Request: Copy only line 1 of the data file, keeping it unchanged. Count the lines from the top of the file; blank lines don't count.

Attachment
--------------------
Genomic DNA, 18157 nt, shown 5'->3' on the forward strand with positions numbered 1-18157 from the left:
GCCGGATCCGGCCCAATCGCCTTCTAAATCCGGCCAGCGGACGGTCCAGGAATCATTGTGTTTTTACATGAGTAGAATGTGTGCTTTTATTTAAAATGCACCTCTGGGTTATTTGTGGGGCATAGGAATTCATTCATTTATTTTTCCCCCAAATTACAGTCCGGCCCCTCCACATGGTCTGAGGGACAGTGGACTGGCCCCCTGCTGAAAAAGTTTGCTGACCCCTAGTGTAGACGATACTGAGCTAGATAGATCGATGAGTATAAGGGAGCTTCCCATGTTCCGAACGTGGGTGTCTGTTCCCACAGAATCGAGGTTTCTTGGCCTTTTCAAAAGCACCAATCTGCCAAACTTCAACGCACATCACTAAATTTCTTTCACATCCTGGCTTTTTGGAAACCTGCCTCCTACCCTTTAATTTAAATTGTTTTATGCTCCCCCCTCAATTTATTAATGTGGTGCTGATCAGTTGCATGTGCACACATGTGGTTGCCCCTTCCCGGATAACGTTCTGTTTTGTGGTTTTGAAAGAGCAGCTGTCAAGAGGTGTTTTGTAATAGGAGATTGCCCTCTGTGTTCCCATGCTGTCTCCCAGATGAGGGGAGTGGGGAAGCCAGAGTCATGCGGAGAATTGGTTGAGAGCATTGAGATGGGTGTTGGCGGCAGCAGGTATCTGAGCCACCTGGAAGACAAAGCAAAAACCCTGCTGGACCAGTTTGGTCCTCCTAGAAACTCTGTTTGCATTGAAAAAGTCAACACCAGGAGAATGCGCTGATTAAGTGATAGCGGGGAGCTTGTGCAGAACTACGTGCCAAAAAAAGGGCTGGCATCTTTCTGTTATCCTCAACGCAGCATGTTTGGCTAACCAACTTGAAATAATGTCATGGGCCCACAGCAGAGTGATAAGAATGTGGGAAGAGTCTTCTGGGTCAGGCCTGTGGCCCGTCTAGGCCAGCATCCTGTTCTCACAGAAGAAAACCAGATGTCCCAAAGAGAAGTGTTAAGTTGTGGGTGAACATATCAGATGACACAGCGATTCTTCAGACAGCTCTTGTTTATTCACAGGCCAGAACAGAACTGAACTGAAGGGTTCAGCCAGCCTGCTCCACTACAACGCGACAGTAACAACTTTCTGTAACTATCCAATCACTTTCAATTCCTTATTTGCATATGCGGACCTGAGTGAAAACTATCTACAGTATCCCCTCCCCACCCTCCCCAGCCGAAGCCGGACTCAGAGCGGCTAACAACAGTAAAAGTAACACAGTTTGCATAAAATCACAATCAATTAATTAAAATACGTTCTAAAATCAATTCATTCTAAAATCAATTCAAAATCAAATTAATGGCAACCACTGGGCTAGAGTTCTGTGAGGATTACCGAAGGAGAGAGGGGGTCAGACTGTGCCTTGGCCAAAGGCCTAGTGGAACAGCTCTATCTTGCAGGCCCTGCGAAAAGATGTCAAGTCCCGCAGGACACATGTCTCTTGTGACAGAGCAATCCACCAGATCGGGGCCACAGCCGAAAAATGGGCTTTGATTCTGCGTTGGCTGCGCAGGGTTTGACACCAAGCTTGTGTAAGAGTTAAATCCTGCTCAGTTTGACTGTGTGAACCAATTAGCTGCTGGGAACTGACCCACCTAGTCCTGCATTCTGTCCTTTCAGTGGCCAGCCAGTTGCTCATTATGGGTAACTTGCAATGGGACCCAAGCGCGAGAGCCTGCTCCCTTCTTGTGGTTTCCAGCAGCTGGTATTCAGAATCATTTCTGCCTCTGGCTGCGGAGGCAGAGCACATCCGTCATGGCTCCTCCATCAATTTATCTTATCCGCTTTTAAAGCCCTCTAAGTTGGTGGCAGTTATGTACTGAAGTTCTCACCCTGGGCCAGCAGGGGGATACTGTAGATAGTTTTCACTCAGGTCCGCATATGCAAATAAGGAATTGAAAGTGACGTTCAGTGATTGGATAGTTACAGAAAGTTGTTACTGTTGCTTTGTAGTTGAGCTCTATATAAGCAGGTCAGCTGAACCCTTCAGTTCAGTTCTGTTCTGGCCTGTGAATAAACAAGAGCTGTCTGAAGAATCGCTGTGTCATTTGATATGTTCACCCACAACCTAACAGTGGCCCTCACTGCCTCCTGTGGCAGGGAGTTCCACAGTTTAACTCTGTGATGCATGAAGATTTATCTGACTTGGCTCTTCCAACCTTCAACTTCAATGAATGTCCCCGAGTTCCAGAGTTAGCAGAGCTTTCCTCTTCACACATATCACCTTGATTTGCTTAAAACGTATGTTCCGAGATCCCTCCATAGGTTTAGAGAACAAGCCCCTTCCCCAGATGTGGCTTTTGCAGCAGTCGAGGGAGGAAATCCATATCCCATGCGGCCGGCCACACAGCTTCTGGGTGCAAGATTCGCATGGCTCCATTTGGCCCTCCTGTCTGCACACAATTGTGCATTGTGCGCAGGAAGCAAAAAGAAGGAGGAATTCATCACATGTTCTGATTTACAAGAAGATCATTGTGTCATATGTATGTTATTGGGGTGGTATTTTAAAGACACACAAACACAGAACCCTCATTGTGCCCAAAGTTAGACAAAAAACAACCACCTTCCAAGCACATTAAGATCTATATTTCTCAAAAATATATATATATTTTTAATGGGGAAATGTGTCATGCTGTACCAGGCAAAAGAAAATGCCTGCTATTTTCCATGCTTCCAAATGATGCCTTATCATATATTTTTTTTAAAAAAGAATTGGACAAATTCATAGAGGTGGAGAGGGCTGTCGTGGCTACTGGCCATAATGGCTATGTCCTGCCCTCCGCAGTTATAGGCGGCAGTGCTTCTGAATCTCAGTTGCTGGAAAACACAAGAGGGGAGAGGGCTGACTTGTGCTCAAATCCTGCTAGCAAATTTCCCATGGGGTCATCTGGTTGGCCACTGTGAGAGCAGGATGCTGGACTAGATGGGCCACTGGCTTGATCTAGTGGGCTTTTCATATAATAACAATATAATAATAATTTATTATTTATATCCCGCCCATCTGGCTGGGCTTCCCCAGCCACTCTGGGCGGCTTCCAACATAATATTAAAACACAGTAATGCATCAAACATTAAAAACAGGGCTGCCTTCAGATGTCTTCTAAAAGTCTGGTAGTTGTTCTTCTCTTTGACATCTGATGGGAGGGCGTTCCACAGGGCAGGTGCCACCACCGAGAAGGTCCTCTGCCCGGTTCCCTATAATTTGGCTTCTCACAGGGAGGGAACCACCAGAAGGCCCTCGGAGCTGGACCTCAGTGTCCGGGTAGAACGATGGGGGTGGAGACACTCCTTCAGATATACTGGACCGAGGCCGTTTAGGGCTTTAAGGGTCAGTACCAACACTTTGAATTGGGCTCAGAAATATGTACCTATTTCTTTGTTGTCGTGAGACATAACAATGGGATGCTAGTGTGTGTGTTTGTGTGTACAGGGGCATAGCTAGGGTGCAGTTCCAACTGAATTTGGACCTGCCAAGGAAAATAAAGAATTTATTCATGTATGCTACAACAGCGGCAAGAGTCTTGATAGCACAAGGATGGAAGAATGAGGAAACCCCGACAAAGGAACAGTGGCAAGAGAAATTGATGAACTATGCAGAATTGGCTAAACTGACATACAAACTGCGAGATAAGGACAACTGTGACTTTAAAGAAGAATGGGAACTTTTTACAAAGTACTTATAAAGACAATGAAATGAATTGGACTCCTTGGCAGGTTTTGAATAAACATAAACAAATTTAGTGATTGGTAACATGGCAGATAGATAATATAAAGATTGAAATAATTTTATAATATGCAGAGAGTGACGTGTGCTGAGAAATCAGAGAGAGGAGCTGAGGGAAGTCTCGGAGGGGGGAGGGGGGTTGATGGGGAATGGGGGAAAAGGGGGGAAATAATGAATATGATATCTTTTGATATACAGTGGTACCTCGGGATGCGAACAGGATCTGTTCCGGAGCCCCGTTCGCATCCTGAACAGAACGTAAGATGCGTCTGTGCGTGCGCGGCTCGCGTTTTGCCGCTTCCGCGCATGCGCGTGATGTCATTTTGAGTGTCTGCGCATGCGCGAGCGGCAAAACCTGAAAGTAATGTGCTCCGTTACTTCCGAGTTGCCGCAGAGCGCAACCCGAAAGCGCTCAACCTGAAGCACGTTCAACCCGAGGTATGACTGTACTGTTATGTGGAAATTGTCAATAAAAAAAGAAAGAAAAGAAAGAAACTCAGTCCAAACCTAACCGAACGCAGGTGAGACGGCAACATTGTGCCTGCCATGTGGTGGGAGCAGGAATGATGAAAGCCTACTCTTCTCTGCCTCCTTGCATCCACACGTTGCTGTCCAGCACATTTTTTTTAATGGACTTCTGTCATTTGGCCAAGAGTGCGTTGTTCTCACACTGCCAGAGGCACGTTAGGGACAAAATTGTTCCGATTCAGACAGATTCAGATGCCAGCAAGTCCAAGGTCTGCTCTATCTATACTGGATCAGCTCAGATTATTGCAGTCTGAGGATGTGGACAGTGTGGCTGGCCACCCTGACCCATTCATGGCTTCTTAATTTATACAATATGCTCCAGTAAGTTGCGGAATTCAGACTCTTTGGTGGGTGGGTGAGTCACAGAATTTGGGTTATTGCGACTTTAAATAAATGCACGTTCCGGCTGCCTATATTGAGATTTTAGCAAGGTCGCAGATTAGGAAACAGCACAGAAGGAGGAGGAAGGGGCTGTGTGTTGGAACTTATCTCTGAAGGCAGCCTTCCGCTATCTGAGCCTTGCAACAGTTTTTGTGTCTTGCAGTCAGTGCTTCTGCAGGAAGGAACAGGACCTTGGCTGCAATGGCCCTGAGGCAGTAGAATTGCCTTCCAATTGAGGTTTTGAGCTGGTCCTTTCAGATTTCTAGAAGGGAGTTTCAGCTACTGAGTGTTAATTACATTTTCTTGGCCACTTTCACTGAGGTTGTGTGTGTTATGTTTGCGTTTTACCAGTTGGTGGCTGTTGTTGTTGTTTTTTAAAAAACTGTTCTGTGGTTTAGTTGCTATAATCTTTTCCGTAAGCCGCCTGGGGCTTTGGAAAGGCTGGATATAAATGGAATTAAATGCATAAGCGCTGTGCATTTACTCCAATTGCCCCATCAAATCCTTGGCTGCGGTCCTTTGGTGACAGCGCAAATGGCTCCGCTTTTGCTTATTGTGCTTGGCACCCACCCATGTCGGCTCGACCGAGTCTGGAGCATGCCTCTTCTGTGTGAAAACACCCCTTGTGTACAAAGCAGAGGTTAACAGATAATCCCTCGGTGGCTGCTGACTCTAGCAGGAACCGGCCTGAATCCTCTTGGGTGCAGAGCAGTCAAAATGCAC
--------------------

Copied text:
Genomic DNA, 18157 nt, shown 5'->3' on the forward strand with positions numbered 1-18157 from the left: